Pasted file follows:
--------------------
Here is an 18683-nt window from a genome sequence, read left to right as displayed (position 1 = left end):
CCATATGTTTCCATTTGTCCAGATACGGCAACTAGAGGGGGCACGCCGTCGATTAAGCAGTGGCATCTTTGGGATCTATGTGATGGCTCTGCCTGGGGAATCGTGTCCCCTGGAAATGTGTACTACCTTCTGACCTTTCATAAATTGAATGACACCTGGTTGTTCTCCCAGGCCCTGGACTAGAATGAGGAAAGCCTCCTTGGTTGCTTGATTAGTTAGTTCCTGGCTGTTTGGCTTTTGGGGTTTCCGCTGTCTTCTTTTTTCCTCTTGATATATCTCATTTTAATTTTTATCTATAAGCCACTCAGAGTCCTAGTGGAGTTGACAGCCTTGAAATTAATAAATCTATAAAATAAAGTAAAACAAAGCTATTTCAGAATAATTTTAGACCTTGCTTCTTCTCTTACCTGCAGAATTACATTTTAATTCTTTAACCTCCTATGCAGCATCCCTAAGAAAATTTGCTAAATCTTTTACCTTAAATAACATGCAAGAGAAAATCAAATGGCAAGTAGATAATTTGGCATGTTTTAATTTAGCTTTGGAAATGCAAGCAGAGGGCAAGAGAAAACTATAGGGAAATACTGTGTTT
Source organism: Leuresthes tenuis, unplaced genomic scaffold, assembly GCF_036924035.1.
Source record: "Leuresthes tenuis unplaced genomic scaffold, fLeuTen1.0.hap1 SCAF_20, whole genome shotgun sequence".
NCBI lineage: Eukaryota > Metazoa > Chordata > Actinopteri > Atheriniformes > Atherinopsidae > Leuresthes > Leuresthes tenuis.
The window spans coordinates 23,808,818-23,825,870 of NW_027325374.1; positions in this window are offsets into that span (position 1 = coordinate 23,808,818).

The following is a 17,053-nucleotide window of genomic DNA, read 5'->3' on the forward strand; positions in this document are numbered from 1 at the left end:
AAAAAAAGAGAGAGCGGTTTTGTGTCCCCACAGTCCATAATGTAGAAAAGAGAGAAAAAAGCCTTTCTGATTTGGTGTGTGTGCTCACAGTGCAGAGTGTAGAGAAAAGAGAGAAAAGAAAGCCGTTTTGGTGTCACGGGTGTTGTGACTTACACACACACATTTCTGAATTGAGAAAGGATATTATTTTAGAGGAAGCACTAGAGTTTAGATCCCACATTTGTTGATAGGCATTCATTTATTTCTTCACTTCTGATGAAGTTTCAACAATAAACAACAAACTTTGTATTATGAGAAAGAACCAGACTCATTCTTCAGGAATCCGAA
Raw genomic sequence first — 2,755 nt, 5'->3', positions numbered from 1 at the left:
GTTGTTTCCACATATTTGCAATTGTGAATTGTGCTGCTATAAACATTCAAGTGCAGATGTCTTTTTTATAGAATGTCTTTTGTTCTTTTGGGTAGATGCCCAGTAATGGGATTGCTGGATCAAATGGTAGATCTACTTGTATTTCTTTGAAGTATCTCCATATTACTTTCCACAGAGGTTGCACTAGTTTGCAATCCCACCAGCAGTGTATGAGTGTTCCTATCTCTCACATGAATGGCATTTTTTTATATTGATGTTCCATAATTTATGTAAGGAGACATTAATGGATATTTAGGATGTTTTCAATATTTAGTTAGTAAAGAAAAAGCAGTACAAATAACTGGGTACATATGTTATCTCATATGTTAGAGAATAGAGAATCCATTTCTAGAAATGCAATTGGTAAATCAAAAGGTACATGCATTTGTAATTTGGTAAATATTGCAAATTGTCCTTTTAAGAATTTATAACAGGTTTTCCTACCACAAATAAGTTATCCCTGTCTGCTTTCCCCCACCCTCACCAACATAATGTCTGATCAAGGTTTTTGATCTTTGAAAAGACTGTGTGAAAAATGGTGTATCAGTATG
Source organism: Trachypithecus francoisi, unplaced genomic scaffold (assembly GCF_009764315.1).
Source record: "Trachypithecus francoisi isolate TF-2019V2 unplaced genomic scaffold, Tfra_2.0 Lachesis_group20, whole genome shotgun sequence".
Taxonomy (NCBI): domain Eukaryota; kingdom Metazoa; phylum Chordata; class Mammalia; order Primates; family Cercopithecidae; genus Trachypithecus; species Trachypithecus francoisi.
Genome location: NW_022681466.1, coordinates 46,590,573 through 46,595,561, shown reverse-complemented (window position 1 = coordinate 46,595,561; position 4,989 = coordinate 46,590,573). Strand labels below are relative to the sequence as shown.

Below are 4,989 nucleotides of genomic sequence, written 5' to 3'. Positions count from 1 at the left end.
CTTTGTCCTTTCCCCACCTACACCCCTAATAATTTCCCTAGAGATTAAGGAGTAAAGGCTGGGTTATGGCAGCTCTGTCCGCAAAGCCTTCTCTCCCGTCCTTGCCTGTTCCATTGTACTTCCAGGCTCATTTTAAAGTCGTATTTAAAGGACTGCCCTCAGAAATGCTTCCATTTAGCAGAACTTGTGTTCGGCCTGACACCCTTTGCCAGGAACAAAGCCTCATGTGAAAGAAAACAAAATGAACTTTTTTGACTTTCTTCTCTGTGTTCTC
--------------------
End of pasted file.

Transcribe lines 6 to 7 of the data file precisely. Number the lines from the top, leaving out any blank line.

The window spans coordinates 23,808,818-23,825,870 of NW_027325374.1; positions in this window are offsets into that span (position 1 = coordinate 23,808,818).

The following is a 17,053-nucleotide window of genomic DNA, read 5'->3' on the forward strand; positions in this document are numbered from 1 at the left end: